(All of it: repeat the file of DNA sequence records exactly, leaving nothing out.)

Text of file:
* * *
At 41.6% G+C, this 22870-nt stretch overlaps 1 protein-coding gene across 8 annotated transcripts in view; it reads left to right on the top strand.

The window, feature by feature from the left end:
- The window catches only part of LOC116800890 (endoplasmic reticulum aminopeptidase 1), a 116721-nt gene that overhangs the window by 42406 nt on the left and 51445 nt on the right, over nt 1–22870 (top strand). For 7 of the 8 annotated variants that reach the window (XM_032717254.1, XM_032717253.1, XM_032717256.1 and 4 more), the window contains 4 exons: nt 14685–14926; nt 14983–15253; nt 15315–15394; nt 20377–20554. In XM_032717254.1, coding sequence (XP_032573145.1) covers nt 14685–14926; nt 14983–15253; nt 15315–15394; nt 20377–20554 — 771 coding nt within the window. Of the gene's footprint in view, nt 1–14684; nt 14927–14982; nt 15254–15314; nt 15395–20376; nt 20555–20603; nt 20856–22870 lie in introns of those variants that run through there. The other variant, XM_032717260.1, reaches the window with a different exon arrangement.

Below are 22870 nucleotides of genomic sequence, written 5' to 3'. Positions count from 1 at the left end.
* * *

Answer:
At 41.6% G+C, this 22870-nt stretch overlaps 1 protein-coding gene across 8 annotated transcripts in view; it reads left to right on the top strand.

The window, feature by feature from the left end:
- The window catches only part of LOC116800890 (endoplasmic reticulum aminopeptidase 1), a 116721-nt gene that overhangs the window by 42406 nt on the left and 51445 nt on the right, over nt 1–22870 (top strand). For 7 of the 8 annotated variants that reach the window (XM_032717254.1, XM_032717253.1, XM_032717256.1 and 4 more), the window contains 4 exons: nt 14685–14926; nt 14983–15253; nt 15315–15394; nt 20377–20554. In XM_032717254.1, coding sequence (XP_032573145.1) covers nt 14685–14926; nt 14983–15253; nt 15315–15394; nt 20377–20554 — 771 coding nt within the window. Of the gene's footprint in view, nt 1–14684; nt 14927–14982; nt 15254–15314; nt 15395–20376; nt 20555–20603; nt 20856–22870 lie in introns of those variants that run through there. The other variant, XM_032717260.1, reaches the window with a different exon arrangement.

Below are 22870 nucleotides of genomic sequence, written 5' to 3'. Positions count from 1 at the left end.